After an experiment with familiar and homely barley I wanted my next grain experience to be rather more exotic. I had heard of neither farro nor amaranth nor wheatberries until this year and thus all three were tempting me with their mysterious allure. Which would be next? I considered researching each and making an informed choice but in the end I settled on the wheatberry because it has an exceptionally cute name. 🙂
After hours (minutes) searching the shelves of my local health food store, I started to worry that wheatberries were so very exotic they weren’t available up here in the Highlands. How wrong could I be? After asking the shop assistant for some assistance, I discovered this grain has been with me my whole life. It seems that wheatberry’s less adorable name is wheatgrain and it’s just wheat. Refined, most folk consume it daily in breads and cakes and beers; unrefined, it is the same stuff that I chew on whilst walking through fields. So much for exotica!
I’m not complaining though. I adored this grain! Wheatberries are chewy, they’re nutty, they’re nutritious and they are ridiculously filling.
I usually use the following spices in a couscous dish but found that the light, tangy flavours balanced the heaviness of the wheatgrain really well.
Spiced Wheatberry Salad
(serves 4 as a side)
250g wheatberries, soaked for at least four hours
2 tblpsn olive oil
2 tsp ground cumin
2 tsp ground coriander
1 tsp paprika
2 garlic cloves, finely chopped
1 lemon, zest and juice
1 green chilli, finely chopped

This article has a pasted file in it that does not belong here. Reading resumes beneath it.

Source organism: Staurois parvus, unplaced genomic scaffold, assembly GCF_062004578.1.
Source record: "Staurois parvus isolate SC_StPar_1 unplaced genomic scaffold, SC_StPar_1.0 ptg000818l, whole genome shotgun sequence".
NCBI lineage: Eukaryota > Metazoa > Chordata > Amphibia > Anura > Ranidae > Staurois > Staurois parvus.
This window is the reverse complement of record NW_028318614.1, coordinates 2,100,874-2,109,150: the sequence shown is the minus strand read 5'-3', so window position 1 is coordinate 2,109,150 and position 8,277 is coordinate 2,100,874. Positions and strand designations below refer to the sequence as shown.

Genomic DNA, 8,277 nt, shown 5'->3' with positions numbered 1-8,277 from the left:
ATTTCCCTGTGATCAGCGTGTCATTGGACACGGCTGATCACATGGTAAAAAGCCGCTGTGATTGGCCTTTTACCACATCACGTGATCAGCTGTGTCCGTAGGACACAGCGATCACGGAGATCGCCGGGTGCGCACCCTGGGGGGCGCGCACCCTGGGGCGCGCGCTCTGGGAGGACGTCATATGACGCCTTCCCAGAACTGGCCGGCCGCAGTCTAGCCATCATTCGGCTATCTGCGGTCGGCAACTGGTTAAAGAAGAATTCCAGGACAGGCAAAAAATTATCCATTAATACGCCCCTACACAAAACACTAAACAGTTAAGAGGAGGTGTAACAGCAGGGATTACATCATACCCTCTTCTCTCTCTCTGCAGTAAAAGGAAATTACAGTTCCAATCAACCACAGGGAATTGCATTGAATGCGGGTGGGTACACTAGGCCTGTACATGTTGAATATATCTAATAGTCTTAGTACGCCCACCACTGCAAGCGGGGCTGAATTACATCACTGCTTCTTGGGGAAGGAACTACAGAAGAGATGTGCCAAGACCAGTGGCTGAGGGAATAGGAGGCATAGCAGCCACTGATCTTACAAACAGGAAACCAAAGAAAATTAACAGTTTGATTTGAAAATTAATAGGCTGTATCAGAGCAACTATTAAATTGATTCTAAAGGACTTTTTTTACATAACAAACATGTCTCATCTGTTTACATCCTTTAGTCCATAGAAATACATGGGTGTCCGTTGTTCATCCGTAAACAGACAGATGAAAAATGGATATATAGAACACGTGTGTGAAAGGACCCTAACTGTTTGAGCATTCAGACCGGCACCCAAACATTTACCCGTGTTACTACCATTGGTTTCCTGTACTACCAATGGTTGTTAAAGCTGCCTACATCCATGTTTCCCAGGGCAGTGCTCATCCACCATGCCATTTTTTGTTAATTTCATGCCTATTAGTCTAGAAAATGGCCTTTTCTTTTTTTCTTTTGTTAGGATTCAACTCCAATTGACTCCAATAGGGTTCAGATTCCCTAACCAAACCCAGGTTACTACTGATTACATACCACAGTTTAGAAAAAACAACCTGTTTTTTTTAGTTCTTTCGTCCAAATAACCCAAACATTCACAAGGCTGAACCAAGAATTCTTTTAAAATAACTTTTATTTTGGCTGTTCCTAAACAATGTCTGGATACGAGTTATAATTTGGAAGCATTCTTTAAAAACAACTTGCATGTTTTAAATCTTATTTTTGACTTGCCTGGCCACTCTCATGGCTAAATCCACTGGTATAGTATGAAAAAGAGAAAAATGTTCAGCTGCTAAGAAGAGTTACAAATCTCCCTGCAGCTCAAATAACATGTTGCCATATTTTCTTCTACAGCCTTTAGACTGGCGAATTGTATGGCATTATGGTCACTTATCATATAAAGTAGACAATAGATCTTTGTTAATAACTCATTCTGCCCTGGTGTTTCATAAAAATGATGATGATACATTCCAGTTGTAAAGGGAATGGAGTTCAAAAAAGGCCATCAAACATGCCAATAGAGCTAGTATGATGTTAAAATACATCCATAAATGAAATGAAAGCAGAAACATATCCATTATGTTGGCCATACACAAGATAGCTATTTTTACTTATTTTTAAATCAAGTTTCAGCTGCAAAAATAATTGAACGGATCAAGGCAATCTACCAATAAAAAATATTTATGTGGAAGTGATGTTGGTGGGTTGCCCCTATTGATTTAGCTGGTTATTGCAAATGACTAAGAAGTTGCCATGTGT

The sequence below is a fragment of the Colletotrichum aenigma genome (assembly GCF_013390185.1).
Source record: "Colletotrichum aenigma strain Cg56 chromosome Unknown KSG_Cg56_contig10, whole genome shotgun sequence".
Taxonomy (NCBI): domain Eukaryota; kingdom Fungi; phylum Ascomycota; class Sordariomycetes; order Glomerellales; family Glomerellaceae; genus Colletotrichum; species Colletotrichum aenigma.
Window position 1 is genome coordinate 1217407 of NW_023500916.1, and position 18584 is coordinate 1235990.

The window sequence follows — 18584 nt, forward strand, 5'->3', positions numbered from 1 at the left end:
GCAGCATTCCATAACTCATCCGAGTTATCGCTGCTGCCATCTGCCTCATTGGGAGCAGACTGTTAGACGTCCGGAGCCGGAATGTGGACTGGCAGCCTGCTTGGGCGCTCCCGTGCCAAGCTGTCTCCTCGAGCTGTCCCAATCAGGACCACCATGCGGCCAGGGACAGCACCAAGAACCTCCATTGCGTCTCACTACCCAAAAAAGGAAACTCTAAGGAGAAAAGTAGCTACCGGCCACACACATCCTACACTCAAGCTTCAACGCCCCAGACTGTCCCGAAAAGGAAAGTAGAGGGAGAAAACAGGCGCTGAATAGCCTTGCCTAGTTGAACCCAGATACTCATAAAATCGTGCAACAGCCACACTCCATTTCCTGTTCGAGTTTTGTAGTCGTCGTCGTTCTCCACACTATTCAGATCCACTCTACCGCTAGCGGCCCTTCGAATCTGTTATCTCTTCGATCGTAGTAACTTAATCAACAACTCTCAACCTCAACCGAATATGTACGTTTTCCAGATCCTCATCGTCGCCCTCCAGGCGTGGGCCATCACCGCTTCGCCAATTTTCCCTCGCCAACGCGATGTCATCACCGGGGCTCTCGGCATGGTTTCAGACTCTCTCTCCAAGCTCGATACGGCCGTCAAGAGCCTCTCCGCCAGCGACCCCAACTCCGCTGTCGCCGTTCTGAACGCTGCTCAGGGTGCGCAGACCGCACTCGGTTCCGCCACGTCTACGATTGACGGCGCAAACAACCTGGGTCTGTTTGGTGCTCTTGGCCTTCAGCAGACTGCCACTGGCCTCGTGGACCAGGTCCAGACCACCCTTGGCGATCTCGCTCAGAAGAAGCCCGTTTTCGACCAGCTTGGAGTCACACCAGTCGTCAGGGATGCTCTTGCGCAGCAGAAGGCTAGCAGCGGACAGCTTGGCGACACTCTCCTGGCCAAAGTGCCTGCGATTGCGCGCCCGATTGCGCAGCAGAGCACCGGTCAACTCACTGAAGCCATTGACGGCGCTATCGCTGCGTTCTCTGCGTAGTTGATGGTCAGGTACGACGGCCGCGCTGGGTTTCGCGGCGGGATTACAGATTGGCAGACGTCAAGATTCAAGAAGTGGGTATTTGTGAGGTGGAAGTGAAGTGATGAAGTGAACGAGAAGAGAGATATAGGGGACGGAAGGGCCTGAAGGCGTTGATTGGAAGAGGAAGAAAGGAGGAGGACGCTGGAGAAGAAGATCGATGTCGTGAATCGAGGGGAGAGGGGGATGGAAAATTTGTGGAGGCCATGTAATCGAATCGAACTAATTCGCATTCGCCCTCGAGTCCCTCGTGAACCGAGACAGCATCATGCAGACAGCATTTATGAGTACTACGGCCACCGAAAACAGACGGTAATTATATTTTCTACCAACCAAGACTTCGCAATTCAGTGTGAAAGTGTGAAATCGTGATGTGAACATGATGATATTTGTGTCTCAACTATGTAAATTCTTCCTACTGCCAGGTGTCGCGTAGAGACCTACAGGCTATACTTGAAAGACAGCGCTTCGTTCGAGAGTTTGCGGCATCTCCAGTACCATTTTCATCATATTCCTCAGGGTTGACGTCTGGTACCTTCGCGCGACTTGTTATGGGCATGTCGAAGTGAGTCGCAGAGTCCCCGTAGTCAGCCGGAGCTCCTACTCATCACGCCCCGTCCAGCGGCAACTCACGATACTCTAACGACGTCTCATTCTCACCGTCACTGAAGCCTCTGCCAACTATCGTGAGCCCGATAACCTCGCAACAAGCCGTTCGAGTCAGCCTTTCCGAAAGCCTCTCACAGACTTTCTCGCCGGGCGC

4 spring onions, chopped
Handful of coriander, chopped
- Cook the wheatberries in plenty of salted, boiling water until they plump up (anywhere between 1 and 3 hours).
- Heat oil gently in a pan. Add cumin, coriander, paprika and garlic. Cook gently for two minutes.
- Add the cooked wheatberries and all other ingredients to the spices. Combine well.
- Serve at room temperature.
I did take a picture of the above salad but appear to have deleted it. Will leave you instead with this picture of the flowers D brought me this week because I wasn’t feeling well. Don’t you think the front-left one looks like a cabbage? Well, I did and moments after being presented with the bouquet I bit a chunk out of it. It wasn’t a cabbage and didn’t taste very nice. Also, by the horrified look on D’s face, I shouldn’t expect flowers again any time soon.
How lovely! I am trying to eat more grains now, too! And I love the photo of the flowers! And you are right, that flower does look like a mini cabbage!
My guess is that it is a cabbage – the ones you get for winter flower displays, but they’re not edible as you now know!
Interesting salad, I’ve never heard of the wheatberry name.
Didn’t Doris Day do a song “Please, please, don’t eat the daisies”?
I’ve heard of wheatberries – it probably sells better with the cute name.
I think I need to make a trip to the health food store – ao many interesting things to try!
I love your pictures – I wish I could take photos like that.
Wendy ~ Is there a way of finding out a standard cooking time for the wheatberries. 1-3 hours is quite a difference. Having said that, that one can have this salad at room temperature suggests that one should prepare this early, and if it’s ready, good – if not, then have it with/for the next meal! I love the addition of paprika…Is this salad by way of Hungary, or was it just an inspired addition?